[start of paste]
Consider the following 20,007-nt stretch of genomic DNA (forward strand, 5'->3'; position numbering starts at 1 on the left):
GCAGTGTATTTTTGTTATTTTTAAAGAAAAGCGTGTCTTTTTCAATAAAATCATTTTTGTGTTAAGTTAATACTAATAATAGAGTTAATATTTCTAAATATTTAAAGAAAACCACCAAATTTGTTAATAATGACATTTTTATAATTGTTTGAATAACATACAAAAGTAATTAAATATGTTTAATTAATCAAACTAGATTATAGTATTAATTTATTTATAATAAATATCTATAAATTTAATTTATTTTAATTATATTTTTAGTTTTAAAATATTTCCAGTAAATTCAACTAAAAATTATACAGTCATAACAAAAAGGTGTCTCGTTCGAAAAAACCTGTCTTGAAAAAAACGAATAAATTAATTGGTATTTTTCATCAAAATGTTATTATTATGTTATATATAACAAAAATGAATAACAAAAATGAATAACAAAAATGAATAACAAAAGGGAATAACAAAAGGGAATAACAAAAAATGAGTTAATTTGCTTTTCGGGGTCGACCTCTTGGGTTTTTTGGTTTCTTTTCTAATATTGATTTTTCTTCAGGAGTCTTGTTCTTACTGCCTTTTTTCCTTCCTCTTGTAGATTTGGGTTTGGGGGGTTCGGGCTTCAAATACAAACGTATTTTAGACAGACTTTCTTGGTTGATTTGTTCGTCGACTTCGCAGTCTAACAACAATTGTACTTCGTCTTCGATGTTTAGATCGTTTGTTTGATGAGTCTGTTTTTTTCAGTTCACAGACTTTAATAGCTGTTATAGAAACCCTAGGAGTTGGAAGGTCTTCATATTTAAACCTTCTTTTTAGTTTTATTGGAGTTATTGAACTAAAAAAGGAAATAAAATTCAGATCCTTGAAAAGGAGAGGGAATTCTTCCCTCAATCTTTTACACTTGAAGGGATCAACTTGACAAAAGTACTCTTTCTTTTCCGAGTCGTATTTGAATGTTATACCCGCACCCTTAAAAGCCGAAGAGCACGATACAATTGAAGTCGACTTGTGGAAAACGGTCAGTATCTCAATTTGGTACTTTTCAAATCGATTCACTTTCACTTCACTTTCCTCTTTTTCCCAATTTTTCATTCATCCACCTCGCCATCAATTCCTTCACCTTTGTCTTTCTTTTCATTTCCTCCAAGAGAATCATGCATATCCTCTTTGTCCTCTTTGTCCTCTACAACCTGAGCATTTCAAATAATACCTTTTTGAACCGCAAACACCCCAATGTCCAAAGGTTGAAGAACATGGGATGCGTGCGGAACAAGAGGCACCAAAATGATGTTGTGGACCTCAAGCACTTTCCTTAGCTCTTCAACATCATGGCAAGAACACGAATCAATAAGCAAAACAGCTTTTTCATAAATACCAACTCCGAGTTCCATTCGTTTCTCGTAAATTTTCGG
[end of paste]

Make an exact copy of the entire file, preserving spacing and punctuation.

Consider the following 20,007-nt stretch of genomic DNA (forward strand, 5'->3'; position numbering starts at 1 on the left):
GCAGTGTATTTTTGTTATTTTTAAAGAAAAGCGTGTCTTTTTCAATAAAATCATTTTTGTGTTAAGTTAATACTAATAATAGAGTTAATATTTCTAAATATTTAAAGAAAACCACCAAATTTGTTAATAATGACATTTTTATAATTGTTTGAATAACATACAAAAGTAATTAAATATGTTTAATTAATCAAACTAGATTATAGTATTAATTTATTTATAATAAATATCTATAAATTTAATTTATTTTAATTATATTTTTAGTTTTAAAATATTTCCAGTAAATTCAACTAAAAATTATACAGTCATAACAAAAAGGTGTCTCGTTCGAAAAAACCTGTCTTGAAAAAAACGAATAAATTAATTGGTATTTTTCATCAAAATGTTATTATTATGTTATATATAACAAAAATGAATAACAAAAATGAATAACAAAAATGAATAACAAAAGGGAATAACAAAAGGGAATAACAAAAAATGAGTTAATTTGCTTTTCGGGGTCGACCTCTTGGGTTTTTTGGTTTCTTTTCTAATATTGATTTTTCTTCAGGAGTCTTGTTCTTACTGCCTTTTTTCCTTCCTCTTGTAGATTTGGGTTTGGGGGGTTCGGGCTTCAAATACAAACGTATTTTAGACAGACTTTCTTGGTTGATTTGTTCGTCGACTTCGCAGTCTAACAACAATTGTACTTCGTCTTCGATGTTTAGATCGTTTGTTTGATGAGTCTGTTTTTTTCAGTTCACAGACTTTAATAGCTGTTATAGAAACCCTAGGAGTTGGAAGGTCTTCATATTTAAACCTTCTTTTTAGTTTTATTGGAGTTATTGAACTAAAAAAGGAAATAAAATTCAGATCCTTGAAAAGGAGAGGGAATTCTTCCCTCAATCTTTTACACTTGAAGGGATCAACTTGACAAAAGTACTCTTTCTTTTCCGAGTCGTATTTGAATGTTATACCCGCACCCTTAAAAGCCGAAGAGCACGATACAATTGAAGTCGACTTGTGGAAAACGGTCAGTATCTCAATTTGGTACTTTTCAAATCGATTCACTTTCACTTCACTTTCCTCTTTTTCCCAATTTTTCATTCATCCACCTCGCCATCAATTCCTTCACCTTTGTCTTTCTTTTCATTTCCTCCAAGAGAATCATGCATATCCTCTTTGTCCTCTTTGTCCTCTACAACCTGAGCATTTCAAATAATACCTTTTTGAACCGCAAACACCCCAATGTCCAAAGGTTGAAGAACATGGGATGCGTGCGGAACAAGAGGCACCAAAATGATGTTGTGGACCTCAAGCACTTTCCTTAGCTCTTCAACATCATGGCAAGAACACGAATCAATAAGCAAAACAGCTTTTTCATAAATACCAACTCCGAGTTCCATTCGTTTCTCGTAAATTTTCGG